Too cold for a bee’s nose

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Another fine day of sunshine and showers in London and it is hard to remember that just over a week ago a blanket of snow had fallen and transformed the city into a winter wonderland. The weekend that it snowed I had been caught in a wintry blizzard when walking in Wimbledon woods and froze these scenes on camera.

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The woodlands were part of a nature reserve with signs to indicate local species, including the green woodpecker. This inquisitive bird can live in an apiary for years before, one day, it learns that tasty treats of bee larvae and honeycomb may be found inside the hives.

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More on woodpeckers later…

The snow had lasted after the weekend until Monday. Those who made it into work enjoyed a lunchtime walk around Regent’s Park as the afternoon sunshine took a sideways slant through the trees.

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There was more to see than just snow – this tree has eyes!

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And these pigeons huddled on top branches to keep warm.

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And spying through the bushes on the penguins at London Zoo!

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London has its own microclimate and by Tuesday the snow had left the inner city completely. In the meantime, a little visitor had landed at the apiary in search of food – woodpecker-bored holes were found on the side of one of the hives. Pat had found similar holes in his hives at Osterley a few weeks ago, so it appears that the woodpeckers are spreading the word.

While Pat and John had wrapped most of the hives in chicken wire, I paid an early morning visit before work to finish the job on our colony and the two that we are looking after for Clare and Charles. A few bees were curious to see what I was doing and poked their heads outside the entrance, but it was far too cold for their noses and they soon went back inside.

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Emily had spotted snowdrops trying their hardest to grow through the hard ground a few weeks back. Not long now till spring.

Related links

Snowmageddon
Winter watch for bees

You may also be interested to read this bittersweet post by Daniel J Marsh on Death of a colony – a beekeepers loss. A stark reminder that January to March is when colony losses are often reported. You can also follow Daniel on Twitter: @danieljmarsh

No incidental music please, say the squirrels

Before going on holiday to North Carolina, my options were to leave incidental music playing on my blog or a time-release post about squirrels. I chose squirrels.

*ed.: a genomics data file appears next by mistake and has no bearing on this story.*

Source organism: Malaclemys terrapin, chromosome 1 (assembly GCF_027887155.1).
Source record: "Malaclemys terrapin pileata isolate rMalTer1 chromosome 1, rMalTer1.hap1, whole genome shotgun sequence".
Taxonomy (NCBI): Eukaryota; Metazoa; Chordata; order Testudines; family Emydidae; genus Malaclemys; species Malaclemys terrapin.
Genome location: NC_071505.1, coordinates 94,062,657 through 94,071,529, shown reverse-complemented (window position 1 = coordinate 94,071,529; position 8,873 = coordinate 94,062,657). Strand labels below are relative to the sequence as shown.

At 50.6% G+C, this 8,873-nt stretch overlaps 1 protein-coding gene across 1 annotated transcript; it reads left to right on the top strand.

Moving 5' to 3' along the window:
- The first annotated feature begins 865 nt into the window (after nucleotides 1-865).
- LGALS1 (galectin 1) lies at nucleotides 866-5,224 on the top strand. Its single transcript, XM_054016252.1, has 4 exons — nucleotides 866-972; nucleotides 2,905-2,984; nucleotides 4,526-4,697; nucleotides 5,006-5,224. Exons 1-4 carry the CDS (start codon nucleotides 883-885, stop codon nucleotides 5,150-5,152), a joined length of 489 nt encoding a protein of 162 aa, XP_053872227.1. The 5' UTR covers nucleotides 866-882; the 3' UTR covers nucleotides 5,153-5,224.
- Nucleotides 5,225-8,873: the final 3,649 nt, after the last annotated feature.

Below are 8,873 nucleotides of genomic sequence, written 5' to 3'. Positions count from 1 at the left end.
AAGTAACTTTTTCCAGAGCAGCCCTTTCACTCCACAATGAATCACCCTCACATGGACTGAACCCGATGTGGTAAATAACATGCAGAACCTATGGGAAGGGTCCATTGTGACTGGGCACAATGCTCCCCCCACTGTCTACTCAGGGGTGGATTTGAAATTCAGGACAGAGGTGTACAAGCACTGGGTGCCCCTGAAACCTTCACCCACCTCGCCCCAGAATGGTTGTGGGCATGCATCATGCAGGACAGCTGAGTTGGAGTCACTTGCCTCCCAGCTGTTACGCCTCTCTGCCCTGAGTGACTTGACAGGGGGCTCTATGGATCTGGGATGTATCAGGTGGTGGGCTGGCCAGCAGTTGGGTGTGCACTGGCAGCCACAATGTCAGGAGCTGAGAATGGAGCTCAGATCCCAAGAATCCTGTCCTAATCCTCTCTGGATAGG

So here’s an exposé of the infamous squirrel mafia at Regent’s Park. Enjoy!

A generous passerby looks for a biscuit in her bag to feed a hungry squirrel.

She is too slow for the squirrel who decides that he will do a better job of looking for himself.

Mission accomplished.

Here’s my beautiful, kind friend Helen. Also foolish and unsuspecting – not realising she is being set up…

…for a squirrel ambush!

You wanna piece of me?

As naughty as they are, I was having a lot of fun taking pictures of squirrels until they called in the paparazzi police…

‘No photo!’

This cheeky squirrel even had time to stick out his tongue before making a quick getaway.

Not all wildlife in Regent’s Park is shy about being papped. Apologies to my friend, Danielle, if she is reading this post, for the pigeon…

Magpie, squirrel and… ‘Don’t forget me!’, says the pigeon.

There were a lot more squirrel photos too, but I was feeling quite unwell at the time of preparing this incidental piece. So for more squirrel shenanigans do check out this fun post at Garden Walk, Garden Talk: Shock and Awe – Squirrel Style. And happily, as you read this, I’ll be curled in a comfy armchair beside a log fire in North Carolina, still sleeping off Thanksgiving Dinner!

A study of autumn colours and lights in Regent’s Park

The sun is playful in October. It races across the sky low and bright catching fire to vibrant colours, then hides behind mists and raindrops teasing the day with soft light and vivid tones.

Autumn is a fleeting time of year and so I have enjoyed lunch time walks in Regent’s Park, which has been the perfect canvas for the tantalising display of colour and light.

The days started with golden sunshine, leaves on fire and sparkling fountains…

Gloomy clouds arrived bringing overcast light and saturated autumn colours…

Then the mists fell upon wet leaves capturing spectacular hues, waterfalls and reflections…

Light played with raindrops in the dying rose garden and mists wreathed fading flowers…

I hope you are enjoying autumn as much as I have been!

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Related links

If you would like to visit or find out more about Regent’s Park, visit the website of the royal parks.

Autumn colour: The science of nature’s spectacle is a great video from the BBC that explains how the ‘elements have conspired to give us a particularly spectacular display of autumn colour’.

Check out this post of beautiful fall photos by Donna: Autumn Kalaidescope.